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Consider the preorder \( W := ( \mathbb{N} \cup {\infty}, \le, \infty, min) \).

Draw a small graph labeled by elements of \(W\) and compute the corresponding distance table. This will give you a feel for how \(W\) works.

Make up a interpretation, like that in Exercise 2.59, for how to imagine enrichment in \(W\).

## Comments

2 - Enrichment in \( W \) could capture some sort of notion of throughput.. If we imagine it as plumbing, given a water pipe \( \mathcal{X}(a, b) \) and a water pipe \( \mathcal{X}(b, c) \) the water pipe \( \mathcal{X}(a, c) \)'s throughput is given by \( min \), i.e. it's bottlenecked by the amount of water that can pass through the smallest pipe. I do feel that \( W^{op} \) would capture that notion a bit better; throughput should intuitively be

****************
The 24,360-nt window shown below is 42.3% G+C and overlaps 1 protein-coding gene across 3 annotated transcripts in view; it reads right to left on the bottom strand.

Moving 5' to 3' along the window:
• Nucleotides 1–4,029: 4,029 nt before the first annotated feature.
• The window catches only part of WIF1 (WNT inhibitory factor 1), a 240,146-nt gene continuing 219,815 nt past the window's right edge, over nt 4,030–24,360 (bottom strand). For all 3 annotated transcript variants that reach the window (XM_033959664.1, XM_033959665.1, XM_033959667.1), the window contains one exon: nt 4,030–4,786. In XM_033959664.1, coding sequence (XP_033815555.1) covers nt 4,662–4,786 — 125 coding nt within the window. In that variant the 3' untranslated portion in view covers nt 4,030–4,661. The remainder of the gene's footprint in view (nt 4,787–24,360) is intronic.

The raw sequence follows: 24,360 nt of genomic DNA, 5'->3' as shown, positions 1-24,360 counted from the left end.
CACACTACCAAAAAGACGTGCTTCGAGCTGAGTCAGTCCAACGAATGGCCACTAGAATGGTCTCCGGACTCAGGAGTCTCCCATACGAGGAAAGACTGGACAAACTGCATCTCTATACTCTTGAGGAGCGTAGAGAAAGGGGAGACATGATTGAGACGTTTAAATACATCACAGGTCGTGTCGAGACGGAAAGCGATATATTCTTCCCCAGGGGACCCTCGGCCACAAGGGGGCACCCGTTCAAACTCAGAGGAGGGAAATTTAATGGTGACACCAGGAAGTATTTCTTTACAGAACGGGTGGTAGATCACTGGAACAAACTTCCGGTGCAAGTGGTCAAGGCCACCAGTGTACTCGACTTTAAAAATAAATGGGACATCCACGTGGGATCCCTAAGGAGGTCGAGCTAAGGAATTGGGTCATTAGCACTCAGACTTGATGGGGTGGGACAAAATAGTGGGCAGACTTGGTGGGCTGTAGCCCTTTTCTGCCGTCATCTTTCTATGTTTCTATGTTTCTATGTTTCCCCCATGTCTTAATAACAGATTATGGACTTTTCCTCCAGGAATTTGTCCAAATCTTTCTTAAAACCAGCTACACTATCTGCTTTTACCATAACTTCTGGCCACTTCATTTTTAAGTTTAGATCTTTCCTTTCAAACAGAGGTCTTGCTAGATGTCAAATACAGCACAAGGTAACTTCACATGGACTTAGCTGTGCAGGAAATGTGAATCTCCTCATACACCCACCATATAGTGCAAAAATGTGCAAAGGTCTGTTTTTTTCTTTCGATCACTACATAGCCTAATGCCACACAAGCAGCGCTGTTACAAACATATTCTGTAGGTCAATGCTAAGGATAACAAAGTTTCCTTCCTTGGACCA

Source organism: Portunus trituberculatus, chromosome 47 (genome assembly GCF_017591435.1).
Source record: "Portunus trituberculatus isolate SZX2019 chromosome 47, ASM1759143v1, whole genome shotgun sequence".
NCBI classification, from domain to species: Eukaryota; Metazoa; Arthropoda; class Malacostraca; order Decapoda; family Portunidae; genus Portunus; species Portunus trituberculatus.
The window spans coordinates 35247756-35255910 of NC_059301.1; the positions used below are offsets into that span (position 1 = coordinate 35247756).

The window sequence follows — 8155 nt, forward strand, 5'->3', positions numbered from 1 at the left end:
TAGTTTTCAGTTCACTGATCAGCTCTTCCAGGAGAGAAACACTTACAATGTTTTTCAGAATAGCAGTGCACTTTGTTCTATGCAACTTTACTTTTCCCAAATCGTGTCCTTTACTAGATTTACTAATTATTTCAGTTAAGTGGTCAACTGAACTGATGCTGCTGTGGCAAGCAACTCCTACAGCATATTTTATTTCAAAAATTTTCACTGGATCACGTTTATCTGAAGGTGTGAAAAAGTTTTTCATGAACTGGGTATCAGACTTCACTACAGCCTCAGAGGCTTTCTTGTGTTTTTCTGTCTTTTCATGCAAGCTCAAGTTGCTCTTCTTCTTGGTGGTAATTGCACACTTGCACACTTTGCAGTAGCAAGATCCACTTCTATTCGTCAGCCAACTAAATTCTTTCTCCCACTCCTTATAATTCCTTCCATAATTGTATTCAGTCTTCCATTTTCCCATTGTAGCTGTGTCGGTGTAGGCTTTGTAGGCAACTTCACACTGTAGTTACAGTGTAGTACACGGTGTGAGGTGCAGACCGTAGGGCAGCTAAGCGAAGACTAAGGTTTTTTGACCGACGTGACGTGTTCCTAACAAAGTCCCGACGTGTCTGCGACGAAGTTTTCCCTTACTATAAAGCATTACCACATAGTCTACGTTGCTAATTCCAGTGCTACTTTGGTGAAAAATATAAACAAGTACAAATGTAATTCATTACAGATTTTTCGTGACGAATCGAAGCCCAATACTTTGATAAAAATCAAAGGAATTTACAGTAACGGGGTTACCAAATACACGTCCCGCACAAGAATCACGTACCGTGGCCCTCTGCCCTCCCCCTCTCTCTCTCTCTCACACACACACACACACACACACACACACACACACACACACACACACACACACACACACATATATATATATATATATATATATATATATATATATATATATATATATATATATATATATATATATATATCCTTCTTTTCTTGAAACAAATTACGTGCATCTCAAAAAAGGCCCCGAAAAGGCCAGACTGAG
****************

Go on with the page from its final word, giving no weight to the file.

at mostthe minimum of those two pipes.`2 - Enrichment in \\( W \\) could capture some sort of notion of throughput.. If we imagine it as plumbing, given a water pipe \\( \mathcal{X}(a, b) \\) and a water pipe \\( \mathcal{X}(b, c) \\) the water pipe \\( \mathcal{X}(a, c) \\)'s throughput is given by \\( min \\), i.e. it's bottlenecked by the amount of water that can pass through the smallest pipe. I do feel that \\( W^{op} \\) would capture that notion a bit better; throughput should intuitively be _at most_ the minimum of those two pipes.`